Diphtheria epidemics could kill an entire community back in the homesteading days.
Diphtheria was the most dreaded disease of the frontier. Nathan and Mina Beecham lost two children when an epidemic broke out in the community around El Reno, Oklahoma, where they had established a foothold about 1880.
Two-year-old Nita was stricken, and although the doctor was summoned at once, she died after only three days. Mina dressed her in white; Nate bought a wooden casket. The family chose a site for the grave on the schoolhouse grounds, and neighbors dug the little grave, but the disease was so contagious and so greatly feared that only the family was at graveside for the funeral.
Within a few days a little son died of the same disease and was buried beside his sister. As other children in the neighborhood died of diphtheria or other diseases, they were buried beside the Beecham children, and thus the Beecham Cemetery came into being. The pioneer burial ground has been declared a historical site by the state of Oklahoma.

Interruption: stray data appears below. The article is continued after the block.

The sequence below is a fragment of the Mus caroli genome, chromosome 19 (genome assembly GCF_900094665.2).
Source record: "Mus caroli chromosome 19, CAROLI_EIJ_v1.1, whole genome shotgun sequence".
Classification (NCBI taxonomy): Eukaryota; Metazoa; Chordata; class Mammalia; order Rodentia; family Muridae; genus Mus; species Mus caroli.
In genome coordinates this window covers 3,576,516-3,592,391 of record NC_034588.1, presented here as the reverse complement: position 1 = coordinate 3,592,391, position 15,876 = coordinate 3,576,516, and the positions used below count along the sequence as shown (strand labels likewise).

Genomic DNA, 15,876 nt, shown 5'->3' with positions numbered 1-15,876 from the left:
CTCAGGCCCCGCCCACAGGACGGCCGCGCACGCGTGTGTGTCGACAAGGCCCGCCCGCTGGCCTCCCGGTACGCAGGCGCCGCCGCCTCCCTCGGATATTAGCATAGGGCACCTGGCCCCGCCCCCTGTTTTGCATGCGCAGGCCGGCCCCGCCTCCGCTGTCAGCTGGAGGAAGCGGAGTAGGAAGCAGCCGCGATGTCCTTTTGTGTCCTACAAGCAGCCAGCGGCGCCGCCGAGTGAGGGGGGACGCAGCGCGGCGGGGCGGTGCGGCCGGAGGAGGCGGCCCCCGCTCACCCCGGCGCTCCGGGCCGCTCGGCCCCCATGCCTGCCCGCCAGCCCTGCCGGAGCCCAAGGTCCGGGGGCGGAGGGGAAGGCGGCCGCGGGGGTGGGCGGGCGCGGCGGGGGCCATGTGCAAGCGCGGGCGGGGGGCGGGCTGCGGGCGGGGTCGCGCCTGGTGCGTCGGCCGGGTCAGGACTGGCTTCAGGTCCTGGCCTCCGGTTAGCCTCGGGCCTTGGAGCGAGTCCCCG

Elsie M. Davison Newman Hall
Oklahoma City, Oklahoma
Back in 1955 a call went out from the editors of the then Capper’s Weekly asking for readers to send in articles on true pioneers. Hundreds of letters came pouring in from early settlers and their children, many now in their 80s and 90s, and from grandchildren of settlers, all with tales to tell. So many articles were received that a decision was made to create a book, and in 1956, the first My Folks title – My Folks Came in a Covered Wagon – hit the shelves. Nine other books have since been published in the My Folks series, all filled to the brim with true tales from Capper’s readers, and we are proud to make those stories available to our growing online community.
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